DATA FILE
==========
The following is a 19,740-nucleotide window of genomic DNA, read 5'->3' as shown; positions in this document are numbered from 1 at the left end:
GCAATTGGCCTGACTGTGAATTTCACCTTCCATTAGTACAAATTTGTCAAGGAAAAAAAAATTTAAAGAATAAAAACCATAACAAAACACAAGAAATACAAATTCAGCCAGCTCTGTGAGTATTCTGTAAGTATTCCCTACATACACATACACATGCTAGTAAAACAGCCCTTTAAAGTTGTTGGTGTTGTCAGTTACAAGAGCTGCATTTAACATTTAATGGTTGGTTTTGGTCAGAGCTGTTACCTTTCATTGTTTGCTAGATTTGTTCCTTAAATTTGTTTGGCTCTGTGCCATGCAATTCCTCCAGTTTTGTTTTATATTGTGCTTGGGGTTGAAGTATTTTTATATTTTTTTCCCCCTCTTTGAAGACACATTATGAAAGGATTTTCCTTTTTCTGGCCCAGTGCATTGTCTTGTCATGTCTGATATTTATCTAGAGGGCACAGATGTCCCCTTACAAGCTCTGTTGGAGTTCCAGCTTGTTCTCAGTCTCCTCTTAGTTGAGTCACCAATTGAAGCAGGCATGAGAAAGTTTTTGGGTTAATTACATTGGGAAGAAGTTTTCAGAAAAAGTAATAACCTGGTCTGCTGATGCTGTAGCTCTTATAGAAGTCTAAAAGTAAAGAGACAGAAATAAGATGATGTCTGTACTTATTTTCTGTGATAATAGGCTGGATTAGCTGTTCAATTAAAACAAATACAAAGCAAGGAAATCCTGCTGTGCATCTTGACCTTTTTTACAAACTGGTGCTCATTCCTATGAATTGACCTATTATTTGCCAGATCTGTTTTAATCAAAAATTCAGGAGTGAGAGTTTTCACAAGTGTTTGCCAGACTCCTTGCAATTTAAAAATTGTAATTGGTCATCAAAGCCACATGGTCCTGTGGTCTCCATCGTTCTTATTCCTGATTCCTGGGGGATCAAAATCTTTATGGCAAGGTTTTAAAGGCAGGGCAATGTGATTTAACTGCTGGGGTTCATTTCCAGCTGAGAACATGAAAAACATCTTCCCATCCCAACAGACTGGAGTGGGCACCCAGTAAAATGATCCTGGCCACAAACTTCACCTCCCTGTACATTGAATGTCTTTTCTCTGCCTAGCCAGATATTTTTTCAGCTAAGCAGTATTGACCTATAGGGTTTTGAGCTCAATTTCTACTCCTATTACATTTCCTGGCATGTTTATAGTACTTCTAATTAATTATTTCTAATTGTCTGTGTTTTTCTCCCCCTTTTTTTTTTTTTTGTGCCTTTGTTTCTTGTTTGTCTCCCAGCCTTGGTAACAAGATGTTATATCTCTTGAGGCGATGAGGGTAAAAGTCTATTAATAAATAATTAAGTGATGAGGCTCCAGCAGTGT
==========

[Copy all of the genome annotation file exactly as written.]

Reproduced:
The following is a 19,740-nucleotide window of genomic DNA, read 5'->3' as shown; positions in this document are numbered from 1 at the left end:
GCAATTGGCCTGACTGTGAATTTCACCTTCCATTAGTACAAATTTGTCAAGGAAAAAAAAATTTAAAGAATAAAAACCATAACAAAACACAAGAAATACAAATTCAGCCAGCTCTGTGAGTATTCTGTAAGTATTCCCTACATACACATACACATGCTAGTAAAACAGCCCTTTAAAGTTGTTGGTGTTGTCAGTTACAAGAGCTGCATTTAACATTTAATGGTTGGTTTTGGTCAGAGCTGTTACCTTTCATTGTTTGCTAGATTTGTTCCTTAAATTTGTTTGGCTCTGTGCCATGCAATTCCTCCAGTTTTGTTTTATATTGTGCTTGGGGTTGAAGTATTTTTATATTTTTTTCCCCCTCTTTGAAGACACATTATGAAAGGATTTTCCTTTTTCTGGCCCAGTGCATTGTCTTGTCATGTCTGATATTTATCTAGAGGGCACAGATGTCCCCTTACAAGCTCTGTTGGAGTTCCAGCTTGTTCTCAGTCTCCTCTTAGTTGAGTCACCAATTGAAGCAGGCATGAGAAAGTTTTTGGGTTAATTACATTGGGAAGAAGTTTTCAGAAAAAGTAATAACCTGGTCTGCTGATGCTGTAGCTCTTATAGAAGTCTAAAAGTAAAGAGACAGAAATAAGATGATGTCTGTACTTATTTTCTGTGATAATAGGCTGGATTAGCTGTTCAATTAAAACAAATACAAAGCAAGGAAATCCTGCTGTGCATCTTGACCTTTTTTACAAACTGGTGCTCATTCCTATGAATTGACCTATTATTTGCCAGATCTGTTTTAATCAAAAATTCAGGAGTGAGAGTTTTCACAAGTGTTTGCCAGACTCCTTGCAATTTAAAAATTGTAATTGGTCATCAAAGCCACATGGTCCTGTGGTCTCCATCGTTCTTATTCCTGATTCCTGGGGGATCAAAATCTTTATGGCAAGGTTTTAAAGGCAGGGCAATGTGATTTAACTGCTGGGGTTCATTTCCAGCTGAGAACATGAAAAACATCTTCCCATCCCAACAGACTGGAGTGGGCACCCAGTAAAATGATCCTGGCCACAAACTTCACCTCCCTGTACATTGAATGTCTTTTCTCTGCCTAGCCAGATATTTTTTCAGCTAAGCAGTATTGACCTATAGGGTTTTGAGCTCAATTTCTACTCCTATTACATTTCCTGGCATGTTTATAGTACTTCTAATTAATTATTTCTAATTGTCTGTGTTTTTCTCCCCCTTTTTTTTTTTTTTGTGCCTTTGTTTCTTGTTTGTCTCCCAGCCTTGGTAACAAGATGTTATATCTCTTGAGGCGATGAGGGTAAAAGTCTATTAATAAATAATTAAGTGATGAGGCTCCAGCAGTGT